I am ready to start living with the virus in the sense that I want to be doing all the fun things I can do as a senior in Boston without the guilt or fear of doing something wrong. I think we are seeing many things begin to loosen and operate in pre-pandemic ways. While I am fortunate enough to be healthy, I understand that everyone is not. Even though someone like me would not be scared of getting it, I also understand that not everyone has this situation. So while I personally am ready, I certainly understand the many reasons not to because we must still look out for each other. — CAS senior

Yes. We are all boosted. No masks mandated. Just if you personally want to. Symptomatic testing only. — Staff, Sargent College of Health and Rehabilitation.

While I do trust human ingenuity and technology, I believe that COVID-19 will always be smarter than us. Just like the flu virus, it will likely circumvent complete vaccination for years to come due to mutations in its genome. I believe we should begin to embrace this new normal. While we should continue to protect vulnerable individuals, we can’t live with masks on our faces forever. — CAS freshman

Yes, absolutely. I think that we should learn from New York and remove mask mandates. It would mean I get to live a more natural life, with things being back to normal again. Not having to wear a mask would make a huge difference when I go to the gym. It would also make a huge difference in being able to see the full appearance of people. — Questrom junior

It is long overdue that we embraced the Covid-19 virus as just another virus in our midst. In my mind, the risk for me ended once I got vaccinated in Spring 2023. I feel absolutely no need to wear a mask on this campus or anywhere else in the City of Boston, and haven’t for a long time now. Boston University should immediately drop its indoor mask mandate. Those who wish to, or need to, wear a mask should continue to do so without judgment. This is long overdue for a community of 95%+ vaccinated individuals. To this day, I do not recognize many of the students in my department. I have never seen the faces of many of our student employees! Release us and allow us to take confidence in the vaccinations and in one another. — CAS financial administrator

Realizing that the willingly unvaccinated are never going to change their minds (unless they are hospitalized), and that they make up enough of the US population to prevent herd immunity, then we must learn to live with Covid. We have no choice, as it has been forced upon us. Let’s hope that as the Omicron variant continues to decline, that a more deadly variant doesn’t rise up. We were lucky that Omicron was less deadly. Imagine if it was super contagious. — IS&T, senior automation administrator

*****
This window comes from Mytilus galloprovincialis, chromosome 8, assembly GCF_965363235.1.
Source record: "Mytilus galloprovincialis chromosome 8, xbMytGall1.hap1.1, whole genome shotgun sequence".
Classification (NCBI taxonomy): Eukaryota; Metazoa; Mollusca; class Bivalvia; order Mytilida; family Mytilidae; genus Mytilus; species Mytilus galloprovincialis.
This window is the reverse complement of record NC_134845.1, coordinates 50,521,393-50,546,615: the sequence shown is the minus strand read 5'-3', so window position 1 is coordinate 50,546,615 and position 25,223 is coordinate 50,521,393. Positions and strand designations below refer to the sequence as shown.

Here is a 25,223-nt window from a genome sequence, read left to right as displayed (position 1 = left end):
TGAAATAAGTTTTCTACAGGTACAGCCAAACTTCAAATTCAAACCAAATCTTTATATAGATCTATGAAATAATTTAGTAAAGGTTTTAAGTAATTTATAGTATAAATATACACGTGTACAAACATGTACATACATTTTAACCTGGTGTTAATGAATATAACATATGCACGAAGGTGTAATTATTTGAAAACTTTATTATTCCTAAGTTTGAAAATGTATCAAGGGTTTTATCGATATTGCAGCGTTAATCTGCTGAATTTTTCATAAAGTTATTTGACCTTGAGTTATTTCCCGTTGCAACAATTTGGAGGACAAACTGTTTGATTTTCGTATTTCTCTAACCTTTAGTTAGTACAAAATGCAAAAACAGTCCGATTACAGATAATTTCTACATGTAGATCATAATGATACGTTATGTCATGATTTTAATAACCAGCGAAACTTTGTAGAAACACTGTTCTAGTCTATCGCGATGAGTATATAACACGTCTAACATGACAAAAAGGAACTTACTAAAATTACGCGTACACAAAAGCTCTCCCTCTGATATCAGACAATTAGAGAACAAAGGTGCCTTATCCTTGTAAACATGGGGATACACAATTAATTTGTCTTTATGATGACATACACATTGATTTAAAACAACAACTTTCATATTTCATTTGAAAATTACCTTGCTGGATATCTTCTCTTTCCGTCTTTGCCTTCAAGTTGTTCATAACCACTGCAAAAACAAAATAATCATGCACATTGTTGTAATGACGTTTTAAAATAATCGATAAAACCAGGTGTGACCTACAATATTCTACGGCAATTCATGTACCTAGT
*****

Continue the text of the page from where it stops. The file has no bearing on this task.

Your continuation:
I’m tired of watching people who barely cooperated with the most basic of measures in the first place attempt to strong arm the entire group into giving up altogether. I’ve patiently waited, gotten my vaccine doses and booster shot, observed all of the guidelines, and tried to model good behavior to my friends and family as they revealed themselves to be believers in magical thinking rather than the scientific method. The pandemic is not over, but we missed our opportunity to stop it before it became endemic. At this point, I’d prefer not to automatically know that someone disregards my safety and well-being through a casual glance at their face. — Desktop support specialist

No. My wife is immunocompromised (and I have conditions that put me at higher risk for severe illness). We don’t know if she’s protected at all, despite getting four vaccine shots. To us, relaxing now may be no different than relaxing before vaccines were in place. I get wanting to return to normal, but it essentially says “oh well, guess it’s time to see if this is something you’ll survive or not. We’re tired of protecting you, so good luck, hope you don’t die.” — Staff, College of Arts and Sciences

We kind of already are! Though long covid and lung scarring still scare me, and I’ll be keeping my guard up. — Associate director, ENG career development office

Unfortunately, yes. When people refused to wear masks or get vaccinated I began to resign myself to this reality. However, I hope that one day we can live without COVID-19. — GRS junior

Explore Related Topics:

25 Best Virtual Reality Apps And Experiences You Should Try

Best Virtual Reality Apps and Experiences You Should Try

Best VR Experiences in 2023

For those of you looking for some mind-blowing VR experiences, we’ve compiled a list of VR based experiences that featuring stunning videos that will transport you to a whole new realm. You can explore different 3D environments right from the comfort of your couch and believe me when I say, some of these experiences are just magical.

1. Within

Supported platforms: Android (Google Daydream), iOS, Windows, Oculus, PlayStation VR, HTC Vive

Price: Free

Download Within (Free)

2. BBC Earth: Life in VR

Supported platforms: Google Daydream exclusive

Price: Free

Download BBC Earth: Life in VR (Free)

3. InCell VR

Supported platforms: Google Cardboard/Daydream, iOS, Samsung Gear VR, Windows, HTC Vive, Oculus

Price: Free

Download InCell VR (Free)

4. Horizons

Supported platforms: Google Daydream

Price: Free

Download Horizons (Free)

5. Star Chart

Supported platforms: Android (Google Daydream/Google Cardboard), Windows, iOS, macOS, Xbox 360, Oculus

Price: $4.99

Download Star Chart ($4.99)

6. Google Earth VR

Not to mention, you can go back in time and visit places from Google Earth’s repository. Apart from that, there is also an option for flying which I am sure you are going to enjoy. Having said that, keep in mind, Google Earth VR is only available on Oculus Rift, HTC Vive, and Windows computers.